How International Aid Work Became More Difficult After Sept. 11

APTOPIX PAKISTAN SOUTH ASIA EARTHQUAKE (People watch a helicopter from the World Food Program arrive at the village of Paca Biak
AP

When you work as an international relief worker, it's only "a matter of time before you see something exceptional," as 36-year old aid worker Simon Hacker recently told AOL Jobs. Hacker is currently a logistics manager for the World Food Programme (WFP) in Syria, which means he oversees the delivery of food items for 4 million people in the troubled country. His work requires him to work with local trucking warehouses to coordinate deliveries to local charities like the Syrian Arab Red Crescent. He's worked on similar projects for the WFP in Djibouti, Haiti and Kenya, among other sites.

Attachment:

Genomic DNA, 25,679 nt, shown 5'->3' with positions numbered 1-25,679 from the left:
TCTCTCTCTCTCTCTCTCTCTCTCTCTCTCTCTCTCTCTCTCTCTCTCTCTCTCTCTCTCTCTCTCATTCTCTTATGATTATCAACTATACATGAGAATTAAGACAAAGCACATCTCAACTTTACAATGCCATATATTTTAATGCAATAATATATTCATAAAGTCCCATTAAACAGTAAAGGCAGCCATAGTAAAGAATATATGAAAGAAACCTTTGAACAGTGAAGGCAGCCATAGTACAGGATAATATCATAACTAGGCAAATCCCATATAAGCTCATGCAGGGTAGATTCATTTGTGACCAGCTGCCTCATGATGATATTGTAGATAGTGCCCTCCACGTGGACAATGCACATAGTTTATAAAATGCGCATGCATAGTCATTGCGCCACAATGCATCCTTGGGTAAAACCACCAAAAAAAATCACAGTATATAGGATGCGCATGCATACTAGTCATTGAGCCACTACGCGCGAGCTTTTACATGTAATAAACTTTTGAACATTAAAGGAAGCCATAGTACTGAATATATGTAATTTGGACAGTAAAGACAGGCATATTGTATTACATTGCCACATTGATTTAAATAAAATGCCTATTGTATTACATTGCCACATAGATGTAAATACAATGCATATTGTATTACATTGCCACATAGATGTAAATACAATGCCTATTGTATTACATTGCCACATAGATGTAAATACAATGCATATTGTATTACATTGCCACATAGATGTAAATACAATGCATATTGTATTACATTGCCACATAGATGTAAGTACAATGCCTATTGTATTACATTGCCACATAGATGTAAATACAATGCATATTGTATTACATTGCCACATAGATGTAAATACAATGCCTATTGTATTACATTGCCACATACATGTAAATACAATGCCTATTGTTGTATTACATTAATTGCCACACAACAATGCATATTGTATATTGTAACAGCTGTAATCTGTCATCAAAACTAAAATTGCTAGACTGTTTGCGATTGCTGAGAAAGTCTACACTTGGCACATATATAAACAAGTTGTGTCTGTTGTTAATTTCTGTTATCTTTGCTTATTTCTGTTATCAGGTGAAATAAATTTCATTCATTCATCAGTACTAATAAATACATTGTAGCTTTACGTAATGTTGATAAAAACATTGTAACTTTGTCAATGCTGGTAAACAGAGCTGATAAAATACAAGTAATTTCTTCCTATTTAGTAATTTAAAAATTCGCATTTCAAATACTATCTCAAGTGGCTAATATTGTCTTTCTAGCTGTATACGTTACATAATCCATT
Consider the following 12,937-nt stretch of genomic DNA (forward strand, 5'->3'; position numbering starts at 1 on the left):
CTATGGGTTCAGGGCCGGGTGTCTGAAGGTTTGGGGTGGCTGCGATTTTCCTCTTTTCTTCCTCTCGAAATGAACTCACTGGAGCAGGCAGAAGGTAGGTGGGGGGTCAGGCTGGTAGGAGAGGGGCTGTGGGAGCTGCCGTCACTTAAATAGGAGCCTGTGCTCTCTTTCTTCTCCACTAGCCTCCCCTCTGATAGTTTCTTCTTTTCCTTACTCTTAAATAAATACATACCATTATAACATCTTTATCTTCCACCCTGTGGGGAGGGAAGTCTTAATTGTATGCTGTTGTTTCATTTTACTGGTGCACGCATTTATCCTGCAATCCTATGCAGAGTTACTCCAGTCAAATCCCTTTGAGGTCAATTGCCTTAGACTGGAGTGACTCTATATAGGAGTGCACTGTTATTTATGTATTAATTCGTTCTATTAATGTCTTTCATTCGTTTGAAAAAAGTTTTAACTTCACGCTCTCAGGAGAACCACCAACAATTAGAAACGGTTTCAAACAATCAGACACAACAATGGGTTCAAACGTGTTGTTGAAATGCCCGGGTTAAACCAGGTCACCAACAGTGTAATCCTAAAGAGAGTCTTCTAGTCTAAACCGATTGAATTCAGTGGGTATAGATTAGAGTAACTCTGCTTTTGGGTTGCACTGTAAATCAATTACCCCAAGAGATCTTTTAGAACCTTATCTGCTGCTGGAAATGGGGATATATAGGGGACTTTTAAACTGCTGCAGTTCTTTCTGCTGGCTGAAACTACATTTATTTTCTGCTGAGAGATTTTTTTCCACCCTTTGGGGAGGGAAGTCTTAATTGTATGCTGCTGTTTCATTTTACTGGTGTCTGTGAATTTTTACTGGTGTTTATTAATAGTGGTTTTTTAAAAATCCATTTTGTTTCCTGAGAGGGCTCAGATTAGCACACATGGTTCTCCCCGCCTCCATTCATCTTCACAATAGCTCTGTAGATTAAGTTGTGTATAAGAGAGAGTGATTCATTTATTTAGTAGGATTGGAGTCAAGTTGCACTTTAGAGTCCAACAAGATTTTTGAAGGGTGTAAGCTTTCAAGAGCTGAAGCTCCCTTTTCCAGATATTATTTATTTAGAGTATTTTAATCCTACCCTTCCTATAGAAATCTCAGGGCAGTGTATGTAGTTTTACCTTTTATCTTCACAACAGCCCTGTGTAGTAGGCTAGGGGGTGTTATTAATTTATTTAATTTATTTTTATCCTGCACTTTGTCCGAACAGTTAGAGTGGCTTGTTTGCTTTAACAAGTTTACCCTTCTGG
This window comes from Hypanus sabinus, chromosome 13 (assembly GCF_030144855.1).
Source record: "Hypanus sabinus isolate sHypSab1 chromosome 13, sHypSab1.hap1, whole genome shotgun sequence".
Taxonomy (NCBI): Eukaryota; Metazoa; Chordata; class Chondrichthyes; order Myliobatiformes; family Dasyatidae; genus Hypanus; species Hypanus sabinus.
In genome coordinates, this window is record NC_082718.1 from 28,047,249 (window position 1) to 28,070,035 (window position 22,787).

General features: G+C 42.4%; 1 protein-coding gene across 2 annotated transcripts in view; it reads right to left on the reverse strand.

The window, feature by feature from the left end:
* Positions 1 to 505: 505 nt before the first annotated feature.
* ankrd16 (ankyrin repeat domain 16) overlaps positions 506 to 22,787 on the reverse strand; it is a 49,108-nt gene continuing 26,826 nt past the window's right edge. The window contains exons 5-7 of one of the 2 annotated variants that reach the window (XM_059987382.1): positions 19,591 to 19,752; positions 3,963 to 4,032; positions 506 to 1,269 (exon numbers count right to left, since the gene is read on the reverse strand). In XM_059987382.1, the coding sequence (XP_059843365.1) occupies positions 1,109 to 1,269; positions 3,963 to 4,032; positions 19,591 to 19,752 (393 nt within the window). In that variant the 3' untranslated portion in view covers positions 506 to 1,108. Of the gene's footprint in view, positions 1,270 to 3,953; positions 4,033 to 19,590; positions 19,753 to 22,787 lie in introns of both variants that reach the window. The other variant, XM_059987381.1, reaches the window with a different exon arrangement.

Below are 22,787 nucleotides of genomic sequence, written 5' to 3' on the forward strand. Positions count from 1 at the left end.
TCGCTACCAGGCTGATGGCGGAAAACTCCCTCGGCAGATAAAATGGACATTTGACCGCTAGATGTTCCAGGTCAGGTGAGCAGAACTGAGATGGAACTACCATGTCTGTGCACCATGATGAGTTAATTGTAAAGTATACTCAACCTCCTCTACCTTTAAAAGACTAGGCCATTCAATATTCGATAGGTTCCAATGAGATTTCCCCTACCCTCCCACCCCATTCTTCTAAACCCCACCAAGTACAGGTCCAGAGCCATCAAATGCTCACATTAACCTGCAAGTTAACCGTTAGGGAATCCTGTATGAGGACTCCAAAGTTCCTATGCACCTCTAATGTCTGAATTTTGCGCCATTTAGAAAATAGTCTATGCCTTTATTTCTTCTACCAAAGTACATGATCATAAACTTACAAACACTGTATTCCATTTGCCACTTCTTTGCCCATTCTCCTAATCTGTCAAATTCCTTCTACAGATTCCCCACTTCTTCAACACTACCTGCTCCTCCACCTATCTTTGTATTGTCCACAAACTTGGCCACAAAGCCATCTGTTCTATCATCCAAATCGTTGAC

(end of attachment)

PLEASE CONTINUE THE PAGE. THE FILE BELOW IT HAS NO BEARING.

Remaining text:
Hacker says for him the exceptional moment from his career was back in 2009 when he was working in Pakistan. He said he has a "vivid" memory of the events of Oct. 5 when a suicide bomber walked into the WFP office in Islamabad and detonated himself. He was standing only 15 feet away from the bomber, he recalled. Five of his some 50 colleagues in the office died in the blast.